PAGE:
Thursday 24 December 2020

Thursday 24th December

A brief sleety shower made this the 18th consecutive day with precipitation and the the wintry feel was curtesy of a stiff north-northwesterly. This limited interest offshore to a dozen Great Crested Grebe, two Red-throated Diver, and the regular Great Northern Diver and drake Eider close offshore from Warren Point.  A pair of Shoveler returned to Main Pond; there, on Entrance Pond and on flooded areas were single-figures of Moorhen, Water Rail, two Mallard and two Common Snipe.  Around their margins were most of the six Meadow Pipit and four Pied Wagtail.

Woodland and scrub hosted 13 Long-tailed Tit, c.10 Blue Tit, five Great Tit, five Goldcrest, two Coal Tit, three Chaffinch, three Chiffchaff, two Bullfinch, two Song Thrush (one a singing ♂); one of the Firecrest and a ♂ Great Spotted Woodpecker.  Some of these birds and some of the mobile finches, which included increases of up to 45 Greenfinch and c.50 Goldfinch on site, made use of the bird feeders.  In more open areas were six Stonechat, six Cirl Bunting, five Skylark (on Warren Point, as usual) and a ♂ Kestrel.  Also seen, a Peregrine with prey flew toward Exmouth.

High spring tides are not always the best time to count all varieties of waterbirds here and instead neap tides and mid tides ranges can be a good time to attain representative counts of wildfowl before they melt into the saltmarsh to hide, or before they depart to roost or forage elsewhere.  Counts late morning included 169 Black-headed Gull (including those that departed south at dawn); 126 Turnstone (a December record); 159 Shelduck (a new site record count - see 13th December post), 76+ Dark-bellied Brent Goose, 51 Teal, 51 Common Gull, 34 Curlew, 22 Cormorant, 19 Redshank, 11 Shag (including a few seen offshore), eight Red-breasted Merganser, seven Wigeon, six Greenshank, another seven Great Crested Grebe, an adult Mediterranean Gull; the other Little Grebe that has befriended the resident Slavonian Grebe; the ♀ Scaup again on the near estuary shoreline; a Mute Swan and a Little Egret.  Another ten were in close attendance around the hooves of grazing cattle in Eastdon Fields, but they weren't Cattle Egret.   

The December record count of 126 Turnstone today was 'completely out of the park' with the previous record of 95 set back in 1987.  Initially, this might suggest a lack of attention given to this species but there have been 325 December count since 1980, and instead the answer is a little more interesting. Turnstone is unique in its habits on this estuary compared to other waders in that the majority roost at high tide along the Starcross breakwater, located only 1,100 metres north beyond Dawlish Warren's northern recording area boundary.  Three-figure counts are regular there from early-autumn to early-spring; by contrast, just a stone's throw away, over the past four decades there have been only about 24 counts of >100 Turnstone at Dawlish Warren.  However, another five such counts have occurred during 2020 alone - so what's changed?  The pattern of records here show that huge counts occur erratically, implying opportunism. Evidence of eutrophication (perhaps agricultural run-off or sewerage overflow) has been prevalent on the estuary since the summer with large piles of green algae piling up along the shoreline during certain states of tide and wind direction; Turnstone seem to like it and instead of pebble flipping elsewhere, a large proportion of the estuary's Turnstone descended along Dawlish Warren's neap tide waterline today, during what was a fresh northerly, and on the day after heavy rains brought lots of organic material down the river to mix up with still lots of algae.  Together, these conspiring factors created, it seems, the perfect set of conditions to attract Turnstone to the site today.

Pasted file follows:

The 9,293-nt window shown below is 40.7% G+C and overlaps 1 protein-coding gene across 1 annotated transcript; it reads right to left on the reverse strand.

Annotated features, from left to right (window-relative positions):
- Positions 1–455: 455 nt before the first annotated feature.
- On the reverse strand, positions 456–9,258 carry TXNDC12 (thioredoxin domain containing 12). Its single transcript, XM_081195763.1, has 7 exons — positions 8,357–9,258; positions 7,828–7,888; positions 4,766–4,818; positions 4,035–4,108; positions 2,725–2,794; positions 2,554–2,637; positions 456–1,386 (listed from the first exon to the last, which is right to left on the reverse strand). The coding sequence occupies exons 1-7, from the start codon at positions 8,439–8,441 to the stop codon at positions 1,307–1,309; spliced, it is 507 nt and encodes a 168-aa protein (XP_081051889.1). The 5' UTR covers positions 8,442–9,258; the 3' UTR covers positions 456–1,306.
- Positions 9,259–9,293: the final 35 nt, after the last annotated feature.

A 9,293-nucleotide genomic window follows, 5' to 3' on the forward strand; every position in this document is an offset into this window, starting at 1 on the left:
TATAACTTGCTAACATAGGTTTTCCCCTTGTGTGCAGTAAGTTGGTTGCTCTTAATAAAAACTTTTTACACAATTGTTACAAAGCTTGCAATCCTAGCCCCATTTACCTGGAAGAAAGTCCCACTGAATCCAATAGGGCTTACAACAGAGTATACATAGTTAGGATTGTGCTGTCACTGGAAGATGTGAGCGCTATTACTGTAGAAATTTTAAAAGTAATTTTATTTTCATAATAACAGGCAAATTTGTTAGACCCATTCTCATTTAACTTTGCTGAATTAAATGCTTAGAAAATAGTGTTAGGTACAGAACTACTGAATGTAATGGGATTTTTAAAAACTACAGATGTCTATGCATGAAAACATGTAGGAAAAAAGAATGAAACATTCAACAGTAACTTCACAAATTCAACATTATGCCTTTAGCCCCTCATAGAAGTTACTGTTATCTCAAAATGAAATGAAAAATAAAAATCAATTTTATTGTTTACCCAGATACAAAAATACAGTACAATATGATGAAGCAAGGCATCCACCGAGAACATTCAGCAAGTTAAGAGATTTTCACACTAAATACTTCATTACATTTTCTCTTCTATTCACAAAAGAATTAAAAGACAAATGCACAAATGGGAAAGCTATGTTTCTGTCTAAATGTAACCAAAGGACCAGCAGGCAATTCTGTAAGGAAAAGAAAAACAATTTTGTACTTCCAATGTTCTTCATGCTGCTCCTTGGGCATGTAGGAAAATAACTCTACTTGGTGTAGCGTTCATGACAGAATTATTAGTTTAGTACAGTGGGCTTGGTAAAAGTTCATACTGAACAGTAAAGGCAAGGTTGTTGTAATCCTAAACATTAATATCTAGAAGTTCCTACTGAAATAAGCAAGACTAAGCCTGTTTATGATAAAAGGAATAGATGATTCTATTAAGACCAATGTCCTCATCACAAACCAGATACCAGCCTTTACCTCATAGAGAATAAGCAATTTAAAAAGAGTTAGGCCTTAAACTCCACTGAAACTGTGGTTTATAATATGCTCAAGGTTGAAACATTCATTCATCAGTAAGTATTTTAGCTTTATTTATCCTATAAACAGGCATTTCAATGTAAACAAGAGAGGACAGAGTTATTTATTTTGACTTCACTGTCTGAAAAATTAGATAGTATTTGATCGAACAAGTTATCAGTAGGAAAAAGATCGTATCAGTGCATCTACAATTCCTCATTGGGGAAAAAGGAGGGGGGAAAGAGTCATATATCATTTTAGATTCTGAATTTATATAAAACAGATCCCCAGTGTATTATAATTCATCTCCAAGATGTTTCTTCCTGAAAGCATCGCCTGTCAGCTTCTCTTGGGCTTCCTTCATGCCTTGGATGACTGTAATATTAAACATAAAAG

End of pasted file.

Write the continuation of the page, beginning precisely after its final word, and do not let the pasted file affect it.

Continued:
Scaup - Alan Keatley

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